A Barge Cruise on the Thames
A Luxurious Introduction to Boating in England

Welcome to river barge cruising, English style. In this report, Kathy Newbern and J.S. Fletcher, American travel writers, photographers and romance novelists, share their memories and impressions of exploring a beautiful part of England just outside London aboard the luxurious barge Magna Carta

After high tea at London's Stafford Hotel, Capt. Dominic Read whisks his passengers off by van to the English countryside to board his pride and joy, the Magna Carta.

Chances are you haven't been on a cruise like this: so close to land on both sides, you can talk to passers-by; dinner seating that totals eight; and a maximum cruising speed of 5 mph.

Magna Carta is a luxury barge whose hull dates to 1936. She once plied the waters of Holland carrying sand and gravel.

Today she caters to only four couples at a time - or charter groups - in accommodations equal to a floating, five-star hotel.

Thames river barge Magna Carta

The destination - the River Thames - is just as impressive.

"It's been called 2,000 years of floating history," says Capt. Read, who actually designed and helped build Magna Carta from the hull up before she went into service in 2002. Like a proud papa, he'll happily share the construction photos if asked.

The result is elegant and spacious. Cabins and in-suite bathrooms, both with climate-controlled floors, are exceptionally roomy.

Cabins feature free-standing dressers and armoires plus king beds with white, down comforters and linens accented by nautical blue curtains and throw pillows exuding that private yacht feel.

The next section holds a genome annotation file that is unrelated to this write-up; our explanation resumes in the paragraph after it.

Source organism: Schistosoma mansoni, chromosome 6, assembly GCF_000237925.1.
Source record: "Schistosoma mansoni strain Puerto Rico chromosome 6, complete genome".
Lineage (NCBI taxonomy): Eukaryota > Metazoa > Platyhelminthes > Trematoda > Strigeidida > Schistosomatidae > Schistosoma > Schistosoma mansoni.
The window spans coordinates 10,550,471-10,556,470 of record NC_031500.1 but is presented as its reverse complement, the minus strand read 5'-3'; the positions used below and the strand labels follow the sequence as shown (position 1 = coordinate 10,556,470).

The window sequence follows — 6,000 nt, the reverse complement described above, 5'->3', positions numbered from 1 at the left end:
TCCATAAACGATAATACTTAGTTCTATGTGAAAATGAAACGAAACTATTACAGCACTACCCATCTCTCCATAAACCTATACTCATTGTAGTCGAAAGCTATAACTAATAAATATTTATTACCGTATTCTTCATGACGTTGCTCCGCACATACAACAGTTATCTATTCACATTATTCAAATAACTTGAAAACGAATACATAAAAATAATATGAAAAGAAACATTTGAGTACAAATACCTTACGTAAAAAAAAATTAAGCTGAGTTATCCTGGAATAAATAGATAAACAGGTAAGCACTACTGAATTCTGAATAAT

We fit right into that motif spending of our first cruise day going through Hurley sipping champagne in the on-board hot tub.

Beside it, two steamer chairs are perfect spots for oh-so-English afternoon tea service or coffee and morning papers (which Read retrieves daily). Bicycles for guests are also stowed here.

Interior of Thames river barge Magna Carta

The main salon, appointed with four, nautical-blue, leather settees, is well equipped with CDs and DVDs (each bedroom suite's TV plays both) plus games and books including a great regional selection.

The well-stocked bar with complimentary drinks is always open; help yourself or allow the staff to serve you.

Oversized windows are perfect for watching the passing scene, which might include picnickers, bikers, runners, walkers and soccer players sharing the shoreline and fields.

The salon's large dining table is situated next to the galley, where cooking demonstrations can be arranged. Wonderful aromas, such as bread baking, fill the air all day.

Welcome aboard the Thames river barge Magna Carta

For lunch and dinner, hand-picked, complimentary white and red wines are presented by two young ladies who serve as crew hands by day and waiting staff by night.

The dining table - which seated 10 comfortably for our farewell gala - gleams with china, crystal, silverware, and candlelight at every meal. Background music and fresh flowers complete the mood.

Dinners feature a starter, entree, dessert and cheese course. You might coax Capt. Read to join you for the latter (he's a huge cheddar fan) to recount his outings on England's longest river (225 miles).

Read welcomes guests in the wheelhouse any time (it's candle lit at night) and even invites them to take the wheel. "I sailed as a child," recalls the slim, captain, looking every bit the sailor from his post at the huge ship's wheel.